Contemporary Textiles Students Exhibit at Bod of Gremista
Three students from the UHI Shetland Contemporary Textiles course will present their woven work as part of an exhibit titled ‘Crossing Threads’ available to view at the Shetland Textile Museum at the Bod of Gremista.
A component of the Contemporary Textiles course is the Professional Practice module in which students are required to develop curatorial skills to create an exhibition of their own work.
This collaborative exhibition has been curated by three third Year BA Contemporary Textiles students. Alana McGuinness, Janet Mahon and Richard Main. As three dedicated weavers, the inspiration for their work comes from a variety of sources which include Shetland buildings, the natural world and science fiction.
Shetland Textile Museum has once again kindly offered the exhibition space for this student exhibition. Barbara Gray, Chairman of Trustees at the Shetland Textile Museum commented: “We are pleased to welcome the students back to the Shetland Textile Museum and seeing their work.”
The exhibition is open to the public from Tuesday 26th of April at 2pm. The Shetland Textile Museum is open from 11am – 4pm.
About the weavers:
Since moving to Bressay, Alana found herself drawn to the croft house ruins. She was fascinated by the amount of colour to be found in the walls, particularly the abundant shades of grey. The instinctive and organic nature of the stone placement is an inspiration to her work.
Getting the opportunity to work with Uradale Yarns, Alana found herself drawn to their range of natural colours. She felt that the gradients between the greys and the fawns found in the fleece of Shetland Sheep seemed to perfectly reflect the different colours in the drystone walls.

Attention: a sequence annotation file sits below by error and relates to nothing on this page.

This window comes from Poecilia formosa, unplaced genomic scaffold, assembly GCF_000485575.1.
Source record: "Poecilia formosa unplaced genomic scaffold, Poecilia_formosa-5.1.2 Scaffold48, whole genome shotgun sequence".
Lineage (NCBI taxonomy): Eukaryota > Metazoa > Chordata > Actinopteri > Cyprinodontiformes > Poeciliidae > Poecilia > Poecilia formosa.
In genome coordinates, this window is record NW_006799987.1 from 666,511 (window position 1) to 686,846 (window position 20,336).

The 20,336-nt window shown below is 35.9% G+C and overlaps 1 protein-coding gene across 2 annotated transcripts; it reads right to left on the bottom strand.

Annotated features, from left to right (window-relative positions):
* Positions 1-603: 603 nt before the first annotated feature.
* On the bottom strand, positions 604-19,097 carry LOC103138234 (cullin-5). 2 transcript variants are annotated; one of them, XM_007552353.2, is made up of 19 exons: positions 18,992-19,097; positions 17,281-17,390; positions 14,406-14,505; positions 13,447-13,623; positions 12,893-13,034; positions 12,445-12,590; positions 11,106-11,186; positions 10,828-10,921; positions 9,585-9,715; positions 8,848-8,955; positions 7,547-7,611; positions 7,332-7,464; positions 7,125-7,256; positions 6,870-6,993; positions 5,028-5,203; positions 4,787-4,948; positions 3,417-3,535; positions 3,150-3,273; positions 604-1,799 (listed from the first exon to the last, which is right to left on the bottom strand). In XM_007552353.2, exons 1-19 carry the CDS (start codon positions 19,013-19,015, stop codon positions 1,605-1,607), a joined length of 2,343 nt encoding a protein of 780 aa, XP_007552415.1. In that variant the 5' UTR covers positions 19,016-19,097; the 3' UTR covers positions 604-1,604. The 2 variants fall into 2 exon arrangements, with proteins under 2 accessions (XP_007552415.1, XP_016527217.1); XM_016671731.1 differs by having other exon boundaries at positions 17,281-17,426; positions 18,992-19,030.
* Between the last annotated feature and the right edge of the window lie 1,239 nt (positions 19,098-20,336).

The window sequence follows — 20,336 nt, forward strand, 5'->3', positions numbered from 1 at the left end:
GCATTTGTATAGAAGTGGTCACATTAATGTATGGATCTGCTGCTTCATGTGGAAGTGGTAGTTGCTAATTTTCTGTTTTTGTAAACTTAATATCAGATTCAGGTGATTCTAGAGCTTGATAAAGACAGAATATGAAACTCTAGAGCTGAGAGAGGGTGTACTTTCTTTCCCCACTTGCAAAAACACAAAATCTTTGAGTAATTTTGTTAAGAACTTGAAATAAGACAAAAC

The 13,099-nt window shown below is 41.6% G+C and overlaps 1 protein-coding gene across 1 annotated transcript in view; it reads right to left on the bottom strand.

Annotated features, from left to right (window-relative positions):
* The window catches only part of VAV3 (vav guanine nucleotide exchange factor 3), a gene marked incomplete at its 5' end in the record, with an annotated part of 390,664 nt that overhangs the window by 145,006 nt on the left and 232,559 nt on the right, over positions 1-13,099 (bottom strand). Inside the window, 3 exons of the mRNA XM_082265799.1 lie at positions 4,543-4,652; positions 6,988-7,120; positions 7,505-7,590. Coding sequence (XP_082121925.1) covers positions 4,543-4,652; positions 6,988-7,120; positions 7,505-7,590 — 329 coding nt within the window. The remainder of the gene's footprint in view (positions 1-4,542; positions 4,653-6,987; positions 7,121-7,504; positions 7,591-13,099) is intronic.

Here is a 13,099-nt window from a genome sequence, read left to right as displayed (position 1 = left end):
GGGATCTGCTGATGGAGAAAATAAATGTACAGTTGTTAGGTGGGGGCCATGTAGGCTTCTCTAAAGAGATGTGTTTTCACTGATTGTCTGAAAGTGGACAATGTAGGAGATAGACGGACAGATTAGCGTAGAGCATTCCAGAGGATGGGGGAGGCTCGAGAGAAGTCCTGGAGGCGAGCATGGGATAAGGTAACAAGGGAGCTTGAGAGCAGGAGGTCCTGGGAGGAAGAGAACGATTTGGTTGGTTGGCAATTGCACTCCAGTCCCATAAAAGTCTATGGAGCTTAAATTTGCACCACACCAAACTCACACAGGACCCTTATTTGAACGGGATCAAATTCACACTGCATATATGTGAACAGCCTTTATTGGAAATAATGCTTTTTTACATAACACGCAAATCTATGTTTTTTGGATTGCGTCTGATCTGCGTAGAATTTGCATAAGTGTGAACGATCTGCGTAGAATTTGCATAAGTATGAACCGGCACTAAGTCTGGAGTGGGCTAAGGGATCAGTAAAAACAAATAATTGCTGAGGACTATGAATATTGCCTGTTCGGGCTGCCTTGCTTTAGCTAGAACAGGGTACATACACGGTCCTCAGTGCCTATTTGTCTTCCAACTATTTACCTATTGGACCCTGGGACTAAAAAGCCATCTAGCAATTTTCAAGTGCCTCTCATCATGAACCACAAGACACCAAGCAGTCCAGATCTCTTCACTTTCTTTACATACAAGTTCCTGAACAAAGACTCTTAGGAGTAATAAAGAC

For Alana, the best way to express the subtle simplicity of the drystone walls and the Uradale yarn was by weaving a mixture of twill patterns in a gradient of shades and thicknesses at the beginning and end. The middle section comprises shades which were chosen instinctively and in the moment. This was achieved using a double weave construction to produce double the width of cloth at once. Alana would like to thank Uradale Yarns for their kind sponsorship of the yarns for her work in this exhibition.
Janet’s inspiration has grown from her background in the biological and environmental sciences, where she worked for many years as a researcher in molecular biology and then as a teacher in further education. Her interest in the natural world and its interface with human activity is something she has explored recently within her woven work.
In these works, she looked at the myriad of textures and colours found in geological strata and in more detail at individual rock and mineral samples.
Janet also looked at how humans have gone about the extraction of fossil fuels and metal ores from beneath the earth. The patterns produced by the mine shafts and overground buildings influenced the creation of her final pieces.
Richard’s inspiration came from the ‘Star Wars’ films, which were a lifelong source of science fiction escapism for him. Focusing on one of the main characters he decided to reflect on their internal conflict between light and dark in their transformation from hero to villain.
Using a monochromatic colour palette to highlight the alternate light and dark sections in his warp, Richard’s weft alternated soft and coarse yarn in effort to express the conflict through touch as well as in colour.
Using clasped weft technique gave the effect of some light and dark weft sections being barely visible against the monochrome warp. The intention of this was to reflect how the character’s internal conflict made him lose sight of who he was.